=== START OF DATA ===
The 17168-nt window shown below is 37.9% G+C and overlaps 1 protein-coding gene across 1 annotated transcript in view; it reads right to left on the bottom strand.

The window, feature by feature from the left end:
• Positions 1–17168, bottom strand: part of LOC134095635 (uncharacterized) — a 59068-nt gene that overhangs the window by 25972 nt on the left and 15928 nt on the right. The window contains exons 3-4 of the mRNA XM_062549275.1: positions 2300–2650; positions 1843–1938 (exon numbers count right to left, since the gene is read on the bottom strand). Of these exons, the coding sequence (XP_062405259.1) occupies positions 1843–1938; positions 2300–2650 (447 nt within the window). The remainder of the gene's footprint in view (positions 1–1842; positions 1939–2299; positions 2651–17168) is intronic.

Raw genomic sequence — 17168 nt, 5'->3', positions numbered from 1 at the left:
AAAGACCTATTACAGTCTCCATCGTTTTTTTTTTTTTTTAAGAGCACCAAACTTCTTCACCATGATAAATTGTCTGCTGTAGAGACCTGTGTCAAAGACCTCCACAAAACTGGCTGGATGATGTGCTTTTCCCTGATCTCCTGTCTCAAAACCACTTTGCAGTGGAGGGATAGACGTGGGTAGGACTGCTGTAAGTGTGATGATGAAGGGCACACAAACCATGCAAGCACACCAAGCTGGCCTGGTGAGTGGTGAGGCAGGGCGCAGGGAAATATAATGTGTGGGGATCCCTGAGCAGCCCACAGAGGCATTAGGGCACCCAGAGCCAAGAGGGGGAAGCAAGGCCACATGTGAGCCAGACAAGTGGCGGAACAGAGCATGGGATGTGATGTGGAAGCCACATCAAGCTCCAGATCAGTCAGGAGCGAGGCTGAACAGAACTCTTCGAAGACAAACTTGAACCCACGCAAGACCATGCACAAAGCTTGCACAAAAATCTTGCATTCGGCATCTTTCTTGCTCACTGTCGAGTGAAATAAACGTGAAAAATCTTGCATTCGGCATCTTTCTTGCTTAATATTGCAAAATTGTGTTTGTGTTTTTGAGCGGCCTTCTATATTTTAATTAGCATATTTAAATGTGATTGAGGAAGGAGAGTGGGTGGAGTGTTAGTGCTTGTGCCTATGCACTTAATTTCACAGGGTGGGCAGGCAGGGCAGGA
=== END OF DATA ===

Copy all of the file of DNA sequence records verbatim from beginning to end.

The 17168-nt window shown below is 37.9% G+C and overlaps 1 protein-coding gene across 1 annotated transcript in view; it reads right to left on the bottom strand.

The window, feature by feature from the left end:
• Positions 1–17168, bottom strand: part of LOC134095635 (uncharacterized) — a 59068-nt gene that overhangs the window by 25972 nt on the left and 15928 nt on the right. The window contains exons 3-4 of the mRNA XM_062549275.1: positions 2300–2650; positions 1843–1938 (exon numbers count right to left, since the gene is read on the bottom strand). Of these exons, the coding sequence (XP_062405259.1) occupies positions 1843–1938; positions 2300–2650 (447 nt within the window). The remainder of the gene's footprint in view (positions 1–1842; positions 1939–2299; positions 2651–17168) is intronic.

Raw genomic sequence — 17168 nt, 5'->3', positions numbered from 1 at the left:
AAAGACCTATTACAGTCTCCATCGTTTTTTTTTTTTTTTAAGAGCACCAAACTTCTTCACCATGATAAATTGTCTGCTGTAGAGACCTGTGTCAAAGACCTCCACAAAACTGGCTGGATGATGTGCTTTTCCCTGATCTCCTGTCTCAAAACCACTTTGCAGTGGAGGGATAGACGTGGGTAGGACTGCTGTAAGTGTGATGATGAAGGGCACACAAACCATGCAAGCACACCAAGCTGGCCTGGTGAGTGGTGAGGCAGGGCGCAGGGAAATATAATGTGTGGGGATCCCTGAGCAGCCCACAGAGGCATTAGGGCACCCAGAGCCAAGAGGGGGAAGCAAGGCCACATGTGAGCCAGACAAGTGGCGGAACAGAGCATGGGATGTGATGTGGAAGCCACATCAAGCTCCAGATCAGTCAGGAGCGAGGCTGAACAGAACTCTTCGAAGACAAACTTGAACCCACGCAAGACCATGCACAAAGCTTGCACAAAAATCTTGCATTCGGCATCTTTCTTGCTCACTGTCGAGTGAAATAAACGTGAAAAATCTTGCATTCGGCATCTTTCTTGCTTAATATTGCAAAATTGTGTTTGTGTTTTTGAGCGGCCTTCTATATTTTAATTAGCATATTTAAATGTGATTGAGGAAGGAGAGTGGGTGGAGTGTTAGTGCTTGTGCCTATGCACTTAATTTCACAGGGTGGGCAGGCAGGGCAGGA